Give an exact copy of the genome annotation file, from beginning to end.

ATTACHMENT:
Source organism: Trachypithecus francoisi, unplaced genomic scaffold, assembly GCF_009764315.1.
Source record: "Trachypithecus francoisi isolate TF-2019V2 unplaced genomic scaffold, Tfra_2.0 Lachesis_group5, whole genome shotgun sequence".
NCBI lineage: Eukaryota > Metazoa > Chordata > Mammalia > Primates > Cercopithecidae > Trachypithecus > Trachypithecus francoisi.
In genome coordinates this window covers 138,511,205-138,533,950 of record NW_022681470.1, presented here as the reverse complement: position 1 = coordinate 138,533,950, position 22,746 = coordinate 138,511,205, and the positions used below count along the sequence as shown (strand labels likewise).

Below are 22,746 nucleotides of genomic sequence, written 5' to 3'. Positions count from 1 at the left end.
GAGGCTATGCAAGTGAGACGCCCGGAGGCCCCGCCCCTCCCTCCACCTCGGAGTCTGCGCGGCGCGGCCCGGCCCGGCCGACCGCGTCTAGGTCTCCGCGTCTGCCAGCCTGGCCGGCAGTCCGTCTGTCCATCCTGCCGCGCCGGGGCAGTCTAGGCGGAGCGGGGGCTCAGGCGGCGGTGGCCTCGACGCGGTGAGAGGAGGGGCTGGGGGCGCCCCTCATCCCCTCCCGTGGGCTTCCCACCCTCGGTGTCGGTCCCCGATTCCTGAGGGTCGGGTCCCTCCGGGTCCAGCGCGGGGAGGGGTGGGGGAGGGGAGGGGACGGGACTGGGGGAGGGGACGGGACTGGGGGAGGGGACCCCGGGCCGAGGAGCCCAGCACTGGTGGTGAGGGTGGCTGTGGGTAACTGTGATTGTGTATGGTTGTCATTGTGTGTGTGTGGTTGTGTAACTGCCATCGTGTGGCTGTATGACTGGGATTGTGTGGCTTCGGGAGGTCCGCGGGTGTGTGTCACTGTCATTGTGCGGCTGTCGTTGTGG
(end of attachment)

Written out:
Source organism: Trachypithecus francoisi, unplaced genomic scaffold, assembly GCF_009764315.1.
Source record: "Trachypithecus francoisi isolate TF-2019V2 unplaced genomic scaffold, Tfra_2.0 Lachesis_group5, whole genome shotgun sequence".
NCBI lineage: Eukaryota > Metazoa > Chordata > Mammalia > Primates > Cercopithecidae > Trachypithecus > Trachypithecus francoisi.
In genome coordinates this window covers 138,511,205-138,533,950 of record NW_022681470.1, presented here as the reverse complement: position 1 = coordinate 138,533,950, position 22,746 = coordinate 138,511,205, and the positions used below count along the sequence as shown (strand labels likewise).

Below are 22,746 nucleotides of genomic sequence, written 5' to 3'. Positions count from 1 at the left end.
GAGGCTATGCAAGTGAGACGCCCGGAGGCCCCGCCCCTCCCTCCACCTCGGAGTCTGCGCGGCGCGGCCCGGCCCGGCCGACCGCGTCTAGGTCTCCGCGTCTGCCAGCCTGGCCGGCAGTCCGTCTGTCCATCCTGCCGCGCCGGGGCAGTCTAGGCGGAGCGGGGGCTCAGGCGGCGGTGGCCTCGACGCGGTGAGAGGAGGGGCTGGGGGCGCCCCTCATCCCCTCCCGTGGGCTTCCCACCCTCGGTGTCGGTCCCCGATTCCTGAGGGTCGGGTCCCTCCGGGTCCAGCGCGGGGAGGGGTGGGGGAGGGGAGGGGACGGGACTGGGGGAGGGGACGGGACTGGGGGAGGGGACCCCGGGCCGAGGAGCCCAGCACTGGTGGTGAGGGTGGCTGTGGGTAACTGTGATTGTGTATGGTTGTCATTGTGTGTGTGTGGTTGTGTAACTGCCATCGTGTGGCTGTATGACTGGGATTGTGTGGCTTCGGGAGGTCCGCGGGTGTGTGTCACTGTCATTGTGCGGCTGTCGTTGTGG